As Time Goes By: The Challenge Of Energy Investing In A Transition

The energy complex has been a challenging space in which to invest given oil prices and concerns about climate change and environmental, social, governance (ESG) investing. It seems recently that theme is being tapped into by others increasingly. Is it driven by genuine concern, public relations, or the upcoming election with changes in policy? Perhaps by all of the above.

In the Wall Street Journal, Blackrock (BLK) just announced taking a tougher stance against corporations on climate risk disclosure, including its own funds and practices. Toward that goal, the firm will pull back from thermal coal producers by the mid 2020s, add more sustainability investment products and double their ETFs numbering up to 150 that address ESG challenges.

In The Economist, a foremost ESG investor, Jeremy Grantham, concluded that investors should forego oil stocks.(1) Pension funds aren’t so sure they can afford to drop these stocks for fear of losing out on returns. To exhibit data about omitting energy stocks in a portfolio, synthetic portfolios were created that omitted 10 broad stock market sectors. Between 1989 and 2017, the S&P index returned an average of 9.71% annually, when excluding energy stocks the return was 9.74%. Even calculating this comparison further back, the spread between best and worst portfolios was 0.54% and omitting energy stocks produced a negligible difference. This has more to do with the market pricing stocks and broad industry groups over time.

Timeline matters

There are many dividend-paying energy and/or oil and gas-focused stocks that investors depend upon such as Chevron (CVX), Exxon Mobil (XOM), BP (BP), Total (TOT) and Occidental Petroleum (OXY). This is where picking a select energy stock based on an individual’s goals and needs comes into play, rather than by industry. Otherwise, it makes sense to invest in a broad index like the S&P (SPY), according to the chart above.

In Exxon Mobil’s 2019 Energy Outlook, they included the following chart. In any scenario in which a 2-degree Celsius case is the target, considerable investment in oil is needed to 2040.

In their report, Exxon cited:

The IEA’s 2018 World Energy Outlook estimates that significant oil and gas investment is needed to meet growing demand across a broad range of scenarios out to 2040. They estimate more than $13 trillion of investment is needed in their Sustainable Development Scenario, and almost $21 trillion would be needed in their New Policies Scenario.

The world will be investing in oil and gas alongside all other sources to supply an energy-thirsty globe. At some point, oil and gas supply and demand more closely align. With Saudi Arabia via Saudi Aramco (ARMCO) now playing by slightly different rules, the important swing producer may begin to alter its practices. Across the world, costs to produce oil and gas will likely rise over time for various reasons.

The timeline of the transition to lower carbon energy is what matters to the investor. The decreasing of oil and gas demand (the peak) and the supply, which will adjust at some price level, are the two variables from an economic and marketing pricing standpoint. There’s also the prospects of majors and larger, incumbent firms shifting with the transition in a deeper way. And they are slowly shifting, such as Occidental with its carbon capture projects, and Exxon Mobil, with liquid fuels like algae commercialization and other energy efficiency measures within its vast energy operations.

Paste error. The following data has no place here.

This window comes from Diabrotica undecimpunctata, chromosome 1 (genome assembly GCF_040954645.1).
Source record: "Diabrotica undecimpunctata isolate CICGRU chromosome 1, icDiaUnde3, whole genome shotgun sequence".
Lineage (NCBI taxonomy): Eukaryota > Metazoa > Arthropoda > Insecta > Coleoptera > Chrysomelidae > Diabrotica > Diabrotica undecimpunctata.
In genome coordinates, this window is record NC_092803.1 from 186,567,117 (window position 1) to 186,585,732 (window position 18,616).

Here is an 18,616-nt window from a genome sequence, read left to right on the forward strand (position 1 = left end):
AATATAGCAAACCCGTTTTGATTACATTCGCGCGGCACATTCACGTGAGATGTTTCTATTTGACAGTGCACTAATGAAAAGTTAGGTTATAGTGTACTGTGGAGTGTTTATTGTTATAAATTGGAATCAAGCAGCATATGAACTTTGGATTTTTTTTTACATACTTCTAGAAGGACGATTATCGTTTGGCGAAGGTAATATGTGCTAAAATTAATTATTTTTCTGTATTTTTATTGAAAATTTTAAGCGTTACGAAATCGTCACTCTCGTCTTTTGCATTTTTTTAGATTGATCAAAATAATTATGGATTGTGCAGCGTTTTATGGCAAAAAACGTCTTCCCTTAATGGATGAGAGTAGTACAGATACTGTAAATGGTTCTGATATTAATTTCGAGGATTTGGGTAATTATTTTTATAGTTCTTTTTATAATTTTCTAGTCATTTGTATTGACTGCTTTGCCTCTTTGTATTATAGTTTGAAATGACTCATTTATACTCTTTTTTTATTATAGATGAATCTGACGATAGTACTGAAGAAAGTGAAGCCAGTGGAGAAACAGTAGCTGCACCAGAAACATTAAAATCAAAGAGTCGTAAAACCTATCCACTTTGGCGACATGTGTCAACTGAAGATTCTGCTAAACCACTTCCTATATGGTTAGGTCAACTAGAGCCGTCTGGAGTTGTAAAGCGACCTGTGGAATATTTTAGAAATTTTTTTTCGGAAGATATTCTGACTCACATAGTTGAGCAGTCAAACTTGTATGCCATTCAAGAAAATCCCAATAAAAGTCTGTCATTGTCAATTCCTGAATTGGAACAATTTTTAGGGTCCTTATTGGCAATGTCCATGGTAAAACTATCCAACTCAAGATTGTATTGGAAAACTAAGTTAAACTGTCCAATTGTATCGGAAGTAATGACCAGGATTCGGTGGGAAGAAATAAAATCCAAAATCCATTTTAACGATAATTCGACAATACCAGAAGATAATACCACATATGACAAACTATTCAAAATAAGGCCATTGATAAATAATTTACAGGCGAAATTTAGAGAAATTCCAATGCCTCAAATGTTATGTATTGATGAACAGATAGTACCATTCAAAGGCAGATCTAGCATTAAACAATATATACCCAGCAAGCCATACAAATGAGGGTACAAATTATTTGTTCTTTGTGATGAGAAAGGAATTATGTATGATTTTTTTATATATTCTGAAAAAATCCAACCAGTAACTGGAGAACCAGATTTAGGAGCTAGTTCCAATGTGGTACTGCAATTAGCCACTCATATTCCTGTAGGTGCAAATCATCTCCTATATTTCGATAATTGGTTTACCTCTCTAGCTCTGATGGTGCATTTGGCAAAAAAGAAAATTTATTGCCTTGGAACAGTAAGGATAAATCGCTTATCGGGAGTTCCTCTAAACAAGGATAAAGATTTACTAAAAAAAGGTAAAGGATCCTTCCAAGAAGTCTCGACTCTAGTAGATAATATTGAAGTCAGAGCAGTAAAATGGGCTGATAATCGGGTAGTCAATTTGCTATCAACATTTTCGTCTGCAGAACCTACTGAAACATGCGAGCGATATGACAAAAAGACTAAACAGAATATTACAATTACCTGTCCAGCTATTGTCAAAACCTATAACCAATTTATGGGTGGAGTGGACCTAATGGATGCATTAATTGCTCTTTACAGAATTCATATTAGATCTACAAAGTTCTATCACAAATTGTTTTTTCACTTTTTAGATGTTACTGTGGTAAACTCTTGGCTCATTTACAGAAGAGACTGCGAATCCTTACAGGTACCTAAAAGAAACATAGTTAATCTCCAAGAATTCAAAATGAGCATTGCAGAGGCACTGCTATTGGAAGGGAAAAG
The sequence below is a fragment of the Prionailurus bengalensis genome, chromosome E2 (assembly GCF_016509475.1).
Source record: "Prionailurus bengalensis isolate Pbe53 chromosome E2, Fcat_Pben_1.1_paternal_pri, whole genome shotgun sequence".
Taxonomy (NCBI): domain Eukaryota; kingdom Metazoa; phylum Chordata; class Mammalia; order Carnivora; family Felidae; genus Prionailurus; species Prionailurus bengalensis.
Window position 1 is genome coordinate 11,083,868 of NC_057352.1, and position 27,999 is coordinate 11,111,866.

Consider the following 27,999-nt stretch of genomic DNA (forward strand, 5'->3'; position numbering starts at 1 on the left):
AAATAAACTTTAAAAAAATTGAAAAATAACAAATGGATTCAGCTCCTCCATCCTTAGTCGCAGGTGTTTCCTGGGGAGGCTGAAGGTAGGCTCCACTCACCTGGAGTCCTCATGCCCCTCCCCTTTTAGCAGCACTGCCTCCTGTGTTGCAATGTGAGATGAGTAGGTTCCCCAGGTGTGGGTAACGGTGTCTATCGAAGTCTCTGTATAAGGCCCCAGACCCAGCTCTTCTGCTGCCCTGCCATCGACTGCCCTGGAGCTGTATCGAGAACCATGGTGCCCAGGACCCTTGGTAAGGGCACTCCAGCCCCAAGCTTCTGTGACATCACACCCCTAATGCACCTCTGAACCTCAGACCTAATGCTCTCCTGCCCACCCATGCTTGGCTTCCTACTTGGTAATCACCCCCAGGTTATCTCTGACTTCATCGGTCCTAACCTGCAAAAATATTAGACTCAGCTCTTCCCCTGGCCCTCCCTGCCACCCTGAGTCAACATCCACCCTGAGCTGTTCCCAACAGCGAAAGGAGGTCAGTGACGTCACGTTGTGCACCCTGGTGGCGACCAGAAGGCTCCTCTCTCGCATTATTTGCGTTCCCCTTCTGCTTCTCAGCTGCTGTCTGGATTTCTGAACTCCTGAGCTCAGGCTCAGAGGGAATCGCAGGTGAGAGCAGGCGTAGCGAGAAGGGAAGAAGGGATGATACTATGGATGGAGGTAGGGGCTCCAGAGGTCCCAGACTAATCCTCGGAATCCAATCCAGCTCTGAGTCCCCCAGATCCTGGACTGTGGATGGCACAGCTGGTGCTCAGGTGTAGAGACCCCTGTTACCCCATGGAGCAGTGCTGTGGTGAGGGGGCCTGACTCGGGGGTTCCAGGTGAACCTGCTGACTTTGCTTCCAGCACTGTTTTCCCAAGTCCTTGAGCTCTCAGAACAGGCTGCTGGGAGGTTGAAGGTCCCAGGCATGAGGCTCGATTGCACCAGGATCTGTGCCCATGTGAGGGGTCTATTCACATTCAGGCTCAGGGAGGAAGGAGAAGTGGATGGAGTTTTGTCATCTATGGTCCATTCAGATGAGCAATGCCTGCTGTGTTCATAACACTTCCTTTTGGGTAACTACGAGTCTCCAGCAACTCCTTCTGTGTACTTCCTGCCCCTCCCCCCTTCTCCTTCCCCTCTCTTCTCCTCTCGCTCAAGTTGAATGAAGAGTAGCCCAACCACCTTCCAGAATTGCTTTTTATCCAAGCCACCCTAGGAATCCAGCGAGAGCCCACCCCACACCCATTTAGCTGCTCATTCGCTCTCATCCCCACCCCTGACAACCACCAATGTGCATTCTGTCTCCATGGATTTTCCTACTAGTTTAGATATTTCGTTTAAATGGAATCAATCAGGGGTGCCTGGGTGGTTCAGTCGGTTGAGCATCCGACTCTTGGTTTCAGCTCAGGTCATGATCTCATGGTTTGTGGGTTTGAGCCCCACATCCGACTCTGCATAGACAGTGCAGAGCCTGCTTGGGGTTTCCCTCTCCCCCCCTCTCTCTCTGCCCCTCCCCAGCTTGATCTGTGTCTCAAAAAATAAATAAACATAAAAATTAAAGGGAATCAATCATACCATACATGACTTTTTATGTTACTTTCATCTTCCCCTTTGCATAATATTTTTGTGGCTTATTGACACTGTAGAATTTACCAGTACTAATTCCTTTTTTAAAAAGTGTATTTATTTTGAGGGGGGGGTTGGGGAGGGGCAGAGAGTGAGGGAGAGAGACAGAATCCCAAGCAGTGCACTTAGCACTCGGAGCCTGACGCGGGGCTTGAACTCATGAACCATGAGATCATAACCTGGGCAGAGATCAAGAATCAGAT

There are mixed views about the role of natural gas in power generation, according to Exxon’s presentation below. The International Energy Agency (IEA) NPS is their new policy scenario of business as usual in a carbon-constrained world. The SDS projection is a rapid transformation toward a sustainable development scenario.

The growth of renewables and natural gas stem from developing economies, such as India, China and others.

This is Exxon’s projection of global energy, with their business model and products faring favorably in the next two decades.

I do not doubt that drivers of an energy transition from policy (public pressure) and the benefits of lower carbon energy with its innovations connected to it will continue. A serious economic downturn could slow the process of transition in some low-carbon domains but the trend is mainstream. Alternative energy sources, if you want to call them that, are increasing in price competitiveness. Increasingly, the large- and medium-cap energy firms will solidify and mature their positions with respect to ESG principles. There’s ample room in the field to find one’s distinctive advantages. The most dynamic aspect is the environmental component. Firms will need to identify their strengths and cultivate partnerships among themselves to scale and invest in low-carbon projects, like Oxy and Total in carbon capture, and with synergistic “alternatives” firms.

The timing of the transition is challenging to identify but the fundamentals still apply. Uncertainty in the economic climate, geopolitical risks as of late, and perceptions of energy stocks (sentiment) have conspired. Hence a diversified but targeted energy portfolio that embraces sustainable energy-focused firms like Hannon Armstrong (HASI) alongside incumbent energy players with favorable ESG practices seems a sensible approach.

1. Buttonwood, “Inessential oils,” January 11, 2020.

Disclosure: I am/we are long XOM, OXY. I wrote this article myself, and it expresses my own opinions. I am not receiving compensation for it (other than from Seeking Alpha). I have no business relationship with any company whose stock is mentioned in this article.